An Opportunity To Enjoy Some Vintage Justice Bedsworth
The unconscionability issue concerning the Retail Installment Sales Contract in the next case is currently pending before the California Supreme Court In Sanchez v. Valencia Holding Co., 201 Cal.App.4th 74 (2011), review granted March 21, 2012 (S199119) and several related cases. In an opinion authored by Justice Bedsworth, he Fourth District, Division 3 sided with those courts finding the standard arbitration provision to be procedurally and substantively unconscionable. Castellanos v. Quality Nissan, Inc., Case No.G047885 (Dec. 2, 2013) (unpublished). It weighed somewhat on the scales that the purchaser spoke Spanish, and that the English version of the contract required an acknowledgment of the arbitration provision, whereas the Spanish version did not require an acknowledgment.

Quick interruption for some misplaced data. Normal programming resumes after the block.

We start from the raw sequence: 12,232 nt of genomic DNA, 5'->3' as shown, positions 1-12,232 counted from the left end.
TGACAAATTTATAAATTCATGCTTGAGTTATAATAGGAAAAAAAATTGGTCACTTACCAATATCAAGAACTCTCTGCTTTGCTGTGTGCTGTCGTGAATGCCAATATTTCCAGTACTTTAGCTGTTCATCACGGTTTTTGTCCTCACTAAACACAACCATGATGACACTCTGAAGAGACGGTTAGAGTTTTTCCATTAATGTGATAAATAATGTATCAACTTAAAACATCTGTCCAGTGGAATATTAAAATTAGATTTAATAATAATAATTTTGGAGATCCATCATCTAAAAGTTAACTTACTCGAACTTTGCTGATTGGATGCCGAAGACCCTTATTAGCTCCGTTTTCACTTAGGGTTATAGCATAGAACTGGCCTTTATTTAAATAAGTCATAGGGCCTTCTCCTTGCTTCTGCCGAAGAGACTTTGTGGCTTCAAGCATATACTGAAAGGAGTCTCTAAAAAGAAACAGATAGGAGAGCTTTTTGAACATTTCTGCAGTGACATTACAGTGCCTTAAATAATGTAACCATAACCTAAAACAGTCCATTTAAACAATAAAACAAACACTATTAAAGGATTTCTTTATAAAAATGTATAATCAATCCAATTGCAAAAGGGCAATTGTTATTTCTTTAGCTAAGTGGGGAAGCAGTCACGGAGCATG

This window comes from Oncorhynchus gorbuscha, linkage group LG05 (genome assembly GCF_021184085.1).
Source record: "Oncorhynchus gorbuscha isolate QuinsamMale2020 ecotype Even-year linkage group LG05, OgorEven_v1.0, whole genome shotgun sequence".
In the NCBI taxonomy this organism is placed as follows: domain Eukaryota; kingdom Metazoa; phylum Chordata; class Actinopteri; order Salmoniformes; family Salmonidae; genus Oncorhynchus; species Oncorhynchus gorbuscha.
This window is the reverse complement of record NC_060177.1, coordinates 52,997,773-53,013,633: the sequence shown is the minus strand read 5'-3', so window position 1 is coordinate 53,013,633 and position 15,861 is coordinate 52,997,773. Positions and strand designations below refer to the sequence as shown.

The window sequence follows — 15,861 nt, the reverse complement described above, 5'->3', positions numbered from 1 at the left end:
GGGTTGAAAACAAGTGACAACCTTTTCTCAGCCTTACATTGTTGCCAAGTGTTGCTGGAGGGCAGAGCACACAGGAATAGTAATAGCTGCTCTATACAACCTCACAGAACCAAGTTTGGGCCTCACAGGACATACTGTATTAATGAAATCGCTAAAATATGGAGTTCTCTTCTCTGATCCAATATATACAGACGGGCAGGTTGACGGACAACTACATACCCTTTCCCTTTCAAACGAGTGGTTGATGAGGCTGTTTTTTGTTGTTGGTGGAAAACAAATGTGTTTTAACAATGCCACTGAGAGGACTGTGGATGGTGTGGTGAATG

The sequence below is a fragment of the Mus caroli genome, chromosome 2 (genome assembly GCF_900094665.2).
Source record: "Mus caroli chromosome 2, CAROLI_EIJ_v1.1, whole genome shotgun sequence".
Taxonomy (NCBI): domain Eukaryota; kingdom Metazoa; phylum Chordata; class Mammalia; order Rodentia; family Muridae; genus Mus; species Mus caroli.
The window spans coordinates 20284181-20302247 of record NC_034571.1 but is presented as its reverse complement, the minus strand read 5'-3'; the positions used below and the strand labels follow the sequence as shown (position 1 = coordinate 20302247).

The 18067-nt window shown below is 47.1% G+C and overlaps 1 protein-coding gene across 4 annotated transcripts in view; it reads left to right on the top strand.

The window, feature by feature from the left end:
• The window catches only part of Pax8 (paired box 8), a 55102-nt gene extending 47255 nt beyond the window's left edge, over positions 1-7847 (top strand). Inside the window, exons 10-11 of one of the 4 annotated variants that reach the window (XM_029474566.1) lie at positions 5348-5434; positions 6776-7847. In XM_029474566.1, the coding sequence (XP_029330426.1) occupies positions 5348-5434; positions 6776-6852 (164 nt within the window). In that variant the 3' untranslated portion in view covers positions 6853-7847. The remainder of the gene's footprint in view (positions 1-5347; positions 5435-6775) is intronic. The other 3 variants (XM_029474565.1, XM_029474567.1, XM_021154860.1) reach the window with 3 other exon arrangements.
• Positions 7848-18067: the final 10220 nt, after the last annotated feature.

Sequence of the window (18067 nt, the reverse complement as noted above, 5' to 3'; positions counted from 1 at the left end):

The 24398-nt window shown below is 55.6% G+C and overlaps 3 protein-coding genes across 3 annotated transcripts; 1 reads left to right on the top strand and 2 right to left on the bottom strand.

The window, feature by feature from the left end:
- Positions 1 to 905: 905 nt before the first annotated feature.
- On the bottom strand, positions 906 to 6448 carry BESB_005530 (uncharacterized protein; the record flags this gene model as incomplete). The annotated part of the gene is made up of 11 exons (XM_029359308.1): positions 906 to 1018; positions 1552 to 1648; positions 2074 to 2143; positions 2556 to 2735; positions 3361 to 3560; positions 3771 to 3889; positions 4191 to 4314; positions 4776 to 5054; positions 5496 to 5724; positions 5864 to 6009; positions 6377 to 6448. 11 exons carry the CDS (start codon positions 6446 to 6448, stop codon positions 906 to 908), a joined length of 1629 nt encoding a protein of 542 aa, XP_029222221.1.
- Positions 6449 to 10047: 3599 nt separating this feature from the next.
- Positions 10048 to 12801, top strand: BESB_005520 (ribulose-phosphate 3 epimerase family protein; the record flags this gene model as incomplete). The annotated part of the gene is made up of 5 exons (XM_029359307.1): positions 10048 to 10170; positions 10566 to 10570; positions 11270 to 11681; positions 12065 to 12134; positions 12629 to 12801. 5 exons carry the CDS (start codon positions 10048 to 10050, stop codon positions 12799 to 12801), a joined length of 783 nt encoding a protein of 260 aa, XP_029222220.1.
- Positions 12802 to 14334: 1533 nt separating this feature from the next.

Justice Bedsworth, who authors the column A Criminal Waste of Space, is well-known for his wit and colorful writing style. The following passage from Castellanos is an example:
“Let’s not beat about the bush. Businesses put arbitration provisions in their adhesion contracts because they think that if they are sued they will fare better in arbitration than they will before a jury. Consumers and employees think so too; that is why they fight arbitration clauses. Arbitration clauses are in a contract to protect the company proffering the agreement, not the person signing it. The arbitration provision in this contract is designed to give OC Nissan every possible advantage if it is sued for some cause of action that could yield substantial damages, such as the statutory violations alleged in Castellanos’ complaint. OC Nissan is not concerned about being sued because a car’s heater does not work or a hubcap fell off.”